Lezione 3, Part 1
Buongiorno clase! Il Volo had a great time this past week. It’s always great to come back to New York! We loved our helicopter ride, but were a little scared when they told us Ignazio was flying! As Piero promised, I will introduce the –ire ending verbs.
One type follows the pattern of sentire (to hear) and the other follows the pattern of finire (to finish). The present tense endings are the same for both. However, the difference is that the verbs that follow the pattern of finire add –isc in all forms except for noi & voi (we/you plural).
The endings for present tense regular –ire verbs are as follows:
Today’s (oggi) verbs!
(I am going to put them all in caps, but they aren’t necessarily captilized…) Also, many verbs can have more than one meaning. You need to pay close attention to the context of the sentences…
SENTIRE – to hear, to listen, to feel
io sento – I feel noi sentiamo – we feel
tu senti – you feel voi sentite – all of you feel
lui/lei sente – he/she feels loro sentono – they feel
APRIRE – to open
DORMIRE – to sleep (Ignazio likes to dorme!)
PARTIRE – to depart, to leave
SEGUIRE – to follow (you will often see this on Instagram and Twitter “sigue mi” – follow me!)
VESTIRE – to dress
Now for the –ire verbs using –isc. Remember it is used in ALL except noi/voi. It’s a little tricky, as the regular endings for –ire verbs are: o, i, e, iamo, ite, ono. For the –isc verbs they are:
NB (note bene – note well!): Remember in your pronunciation of these verbs with the added “sce” endings – The letters “sc” before e or i (also a) – sound like English “sh” sound – as in Nasce (from Grande Amore)
FINIRE – to finish
CAPIRE – to understand (I think we’ve all heard the “capisce!? – you understand!?” in many movies, etc.)
PREFIRIRE – to prefir
There are a few other –isc verbs, but we will not touch on them right now.
As bella as our songs are, we cannot walk around speaking in canzone all day! So here are some molto importante parole!
molto – very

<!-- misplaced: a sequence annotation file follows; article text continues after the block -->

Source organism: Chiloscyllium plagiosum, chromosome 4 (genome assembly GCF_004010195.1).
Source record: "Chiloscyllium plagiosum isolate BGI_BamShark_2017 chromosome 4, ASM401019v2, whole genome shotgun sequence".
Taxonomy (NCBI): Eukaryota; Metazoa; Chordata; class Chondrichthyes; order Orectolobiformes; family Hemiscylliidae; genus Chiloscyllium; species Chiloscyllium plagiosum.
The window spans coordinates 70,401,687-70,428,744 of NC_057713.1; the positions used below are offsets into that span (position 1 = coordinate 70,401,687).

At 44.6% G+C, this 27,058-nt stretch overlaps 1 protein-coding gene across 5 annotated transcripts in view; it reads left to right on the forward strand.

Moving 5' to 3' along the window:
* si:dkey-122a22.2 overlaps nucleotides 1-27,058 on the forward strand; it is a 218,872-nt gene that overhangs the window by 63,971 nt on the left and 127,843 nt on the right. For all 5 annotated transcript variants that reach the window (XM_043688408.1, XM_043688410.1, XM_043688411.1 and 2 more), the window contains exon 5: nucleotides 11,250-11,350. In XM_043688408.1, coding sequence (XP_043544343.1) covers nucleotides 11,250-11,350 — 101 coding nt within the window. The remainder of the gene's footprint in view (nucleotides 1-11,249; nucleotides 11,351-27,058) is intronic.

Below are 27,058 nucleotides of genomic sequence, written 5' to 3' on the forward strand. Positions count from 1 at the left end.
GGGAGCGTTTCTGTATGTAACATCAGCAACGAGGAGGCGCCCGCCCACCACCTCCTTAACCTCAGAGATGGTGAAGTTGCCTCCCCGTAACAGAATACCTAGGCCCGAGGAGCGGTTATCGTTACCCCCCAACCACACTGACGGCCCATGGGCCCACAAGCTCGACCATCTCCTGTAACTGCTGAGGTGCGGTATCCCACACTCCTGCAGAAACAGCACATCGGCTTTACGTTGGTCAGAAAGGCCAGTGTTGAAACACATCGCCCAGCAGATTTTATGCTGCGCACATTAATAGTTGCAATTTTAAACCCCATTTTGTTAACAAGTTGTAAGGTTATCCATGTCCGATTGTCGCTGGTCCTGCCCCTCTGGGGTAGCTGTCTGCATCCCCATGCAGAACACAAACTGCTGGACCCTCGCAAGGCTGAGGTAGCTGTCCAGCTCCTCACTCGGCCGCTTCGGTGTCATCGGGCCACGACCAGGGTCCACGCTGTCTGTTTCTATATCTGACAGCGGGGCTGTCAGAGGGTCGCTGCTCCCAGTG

bene – well, good
buon/buona – good
importante – important
parole – words (Grande Amore)
canzone – song (Canzone per Te)
ciao – hello/goodbye (Ciao, Ciao Bambina)
arrivederci – goodbye (Vacanze Romane)
buongiorno – good morning/good afternoon
buonanotte – goodnight
salve – hello/goodbye
buon pomeriggio – good afternoon
mi chiamo Gianluca – my name is Gianluca
a domani – until tomorrow
a preso – see you soon
grazie – thank you
prego – you’re welcome
ragazza/ragazzi – girl/boy ragazzi – boys/guys (“uncle Bruno” says this a lot to our guys…)
bello/bella – beautiful (ending will change depending on whether noun is masculine or feminine)
casa – house
lingua – language
mamma – mother
padre – father
nonna/nonno – grandma/grandpa
fiore – flower (Canzone per Te)
classe – class
lezione – lesson
difficile – difficult
mare – sea
notte – night
amica/amico – female/male friend (not to be confused with “girlfriend/boyfriend”) (Romantica)
amici – “all” friends
sì – yes è – is
no – no me/mi – me
parlare – to speak
studiare – to study
Some phrases using “buon” –
che buono – this is nice
buon compleanno – happy birthday (although they “sing” tanti aguri…which is more like best wishes)
buon divertimento – have a nice time
buona fortuna – good luck
buon viaggio – have a good trip
Now a few important sentences!
L’Italiano è una lingua bella ma difficile. Italian is a beautiful language but difficult.
Studio l’Italiano. I study Italian.
Parlo l’Italiano. I speak Italian.
NB: The Italian language has a “backwards” accent on their words. The reason some words have accents over certain letters is that it means that the word means something different without the accent. We will go over that next time in Part 2.
Other Notes: you will notice that many of the verbs are very similar to English verbs, so they should be easy to remember. I have also skipped a little grammar here and there. Ignazio will lead you in more grammar on Lezione 4. As well as a little review! We will go over some irregular verbs in Part 2.